Handicapping NFL coaching changes, candidates

Could this NFL off-season boast the biggest raft of coaching changes?
In the win-now world of the NFL, even qualifying for the playoffs with a sub-.500 record could qualify for dismissal.

In the NFC, it there remains a good chance a team with a losing record will make the playoffs. The entire NFC East remains under water record—wise. Heck, the Cowboys, after beating Washington, are in the hunt for the division title at 4-8.

In the AFC South, the Titans and Colts fight for the division’s crown at 6-6.

Exactly half of the NFL – 16 teams – are under .500. And five more are playing level football at 6-6.
This doesn’t bode well for the current crop of head coaches, especially when a crop of interesting candidates could be on the market.

Anyone under .500 and that includes people with serious resumes like New Orlean’s head coach Sean Payton. New York Giants head coach Tom Coughlin could be eyeing retirement, leaving a plum opening in the NFC, a division of confused and suffering teams ripe for the right coach/GM combo.

Coaching Changes Afoot

Dallas: Unless Jason Garrett can manufacture a miraculous stretch run in the final month of the season, you’ve got to figure Jerry Jones will seek a new pawn. Seriously, who would want to work for Jones? Sure, it’s “America’s Team,” but it’s clearly Jerry’s Team through and through.

Detroit: Jim Caldwell could be swept out as the Lions seek a new GM. He’s a good coach worthy of a mulligan after a solid 2014. But it’s best for teams to start completely fresh. Miami keeps making this mistake and it doesn’t work.

Miami: They need to sweep out their entire front office in an organizational overhaul, but it won’t happen. Most likely the GM and entire coaching staff will be re-set with Mike Tannenbaum picking a buddy. Perhaps Eric Mangini? See the Tweet about the Browns at the bottom of this story — same thing applies in Miami. Sorry Dolfans.

Philadelphia: Steven A Smith predicted on ESPN last Sunday that the Chip Kelly was all but closed in Philly. If the Eagles make the playoffs and win a round? Maybe not.

St. Louis: What exactly is Jeff Fisher doing with the Rams? They are in complete freefall. Will losing make it easier to move the team back to LA and more difficult to get a new stadium?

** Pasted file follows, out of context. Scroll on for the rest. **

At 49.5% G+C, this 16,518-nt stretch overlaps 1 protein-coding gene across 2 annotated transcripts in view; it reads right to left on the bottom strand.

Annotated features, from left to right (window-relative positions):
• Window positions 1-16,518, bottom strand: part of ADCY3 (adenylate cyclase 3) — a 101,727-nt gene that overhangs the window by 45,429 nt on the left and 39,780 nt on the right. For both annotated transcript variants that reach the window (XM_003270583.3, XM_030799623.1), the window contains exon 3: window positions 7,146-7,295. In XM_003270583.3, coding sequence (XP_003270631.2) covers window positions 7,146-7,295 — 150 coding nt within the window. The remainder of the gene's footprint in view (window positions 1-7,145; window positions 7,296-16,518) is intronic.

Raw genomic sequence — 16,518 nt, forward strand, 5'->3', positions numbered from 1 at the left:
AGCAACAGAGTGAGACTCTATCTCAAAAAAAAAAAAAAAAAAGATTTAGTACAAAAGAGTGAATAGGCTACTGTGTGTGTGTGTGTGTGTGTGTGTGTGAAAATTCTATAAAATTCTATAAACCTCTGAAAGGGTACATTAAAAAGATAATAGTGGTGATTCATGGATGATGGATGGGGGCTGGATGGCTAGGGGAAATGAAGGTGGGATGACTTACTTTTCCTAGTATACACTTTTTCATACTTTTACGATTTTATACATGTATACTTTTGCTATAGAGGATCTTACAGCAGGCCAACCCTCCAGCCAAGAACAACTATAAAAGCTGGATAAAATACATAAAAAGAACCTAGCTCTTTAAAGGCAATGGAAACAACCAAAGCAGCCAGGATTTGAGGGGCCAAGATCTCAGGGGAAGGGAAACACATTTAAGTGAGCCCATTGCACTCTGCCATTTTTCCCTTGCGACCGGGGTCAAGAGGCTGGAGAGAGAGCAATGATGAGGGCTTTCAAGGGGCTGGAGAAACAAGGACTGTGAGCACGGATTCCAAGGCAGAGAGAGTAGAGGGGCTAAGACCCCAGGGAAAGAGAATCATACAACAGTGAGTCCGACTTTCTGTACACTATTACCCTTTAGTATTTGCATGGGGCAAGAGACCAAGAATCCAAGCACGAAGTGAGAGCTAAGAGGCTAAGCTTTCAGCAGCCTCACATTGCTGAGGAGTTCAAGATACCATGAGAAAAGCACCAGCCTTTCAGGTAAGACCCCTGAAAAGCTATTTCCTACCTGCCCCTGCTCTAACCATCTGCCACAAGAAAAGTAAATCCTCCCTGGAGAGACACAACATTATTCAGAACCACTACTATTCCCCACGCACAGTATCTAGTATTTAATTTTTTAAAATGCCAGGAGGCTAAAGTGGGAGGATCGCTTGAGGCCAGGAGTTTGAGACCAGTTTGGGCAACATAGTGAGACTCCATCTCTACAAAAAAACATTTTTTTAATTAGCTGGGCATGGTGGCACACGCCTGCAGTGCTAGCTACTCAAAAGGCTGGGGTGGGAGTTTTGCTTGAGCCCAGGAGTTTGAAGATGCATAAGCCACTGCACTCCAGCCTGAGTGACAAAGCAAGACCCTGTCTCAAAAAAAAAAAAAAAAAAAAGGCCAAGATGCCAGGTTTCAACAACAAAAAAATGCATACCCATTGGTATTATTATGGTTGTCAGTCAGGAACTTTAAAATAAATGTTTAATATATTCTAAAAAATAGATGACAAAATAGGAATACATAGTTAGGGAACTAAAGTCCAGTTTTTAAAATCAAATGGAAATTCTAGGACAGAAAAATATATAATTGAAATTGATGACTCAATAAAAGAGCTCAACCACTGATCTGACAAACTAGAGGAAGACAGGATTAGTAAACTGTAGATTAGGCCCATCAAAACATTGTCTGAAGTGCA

San Diego: The Chargers are a mess off and on the field. Will Mike McCoy survive? Will team move to LA? Uncertainty remains the only certainty.

Jacksonville: Does anyone care, really? If the Jags are ready to take the next step, it could be time to make a change on the sideline.

Cleveland: The “Factor of Sadness” successfully produced another poor season. Are more changes afoot despite having a rookie coach?

Who are the top candidates?

Sean Payton leads the head of the list. He’s a Super Bowl winner who gambled on Drew Bress’ repaired shoulder – showing he’s smarter than Nick Saban, who opted for Daunte Culpepper in Miami – and brought a winning culture to a losing franchise.

Todd Haley, Pittsburgh’s offensive coordinator might get a second chance after failing in Kansas City. Sometimes coaches perform after taking a step back from their first head coaching gig. Did he learn?

Hue Jackson, the man running Cincinnati’s top-ranked defense got a raw deal Oakland. Can he perform with a more stable franchise?

Josh McDaniels returned to New England after a failed and controversial period as Broncos head coach. He has Bill Belichick’s pedigree on his resume and that makes him instantly attractive. He might be a good gamble for the Dolphins. Will he dare to take on his mentor twice a year?

Eric Mangini currently serves as Niners defensive coordinator. Will he parlay his relationship with Miami’s Exec VP of Football Ops Mike Tannenbaum? God help the Dolphins if they go that route.

Sean McDermott, Carolina’s defensive mastermind will get a long look from teams with solid defenses.

NCAA Coaches: Notre Dame’s Brian Kelly, Ohio State’s Urban Meyer, UCLA’s Jim Mora, Jr., Stanford’s Dave Shaw and Texas A&M’s Kevin Sumlin may end up with interviews or offers. Mora previously coached in Atlanta and owns the most NFL head coaching experience. But as we’ve seen in the past, some coaches are just better off recruiting and coaching kids over mercenary pros.

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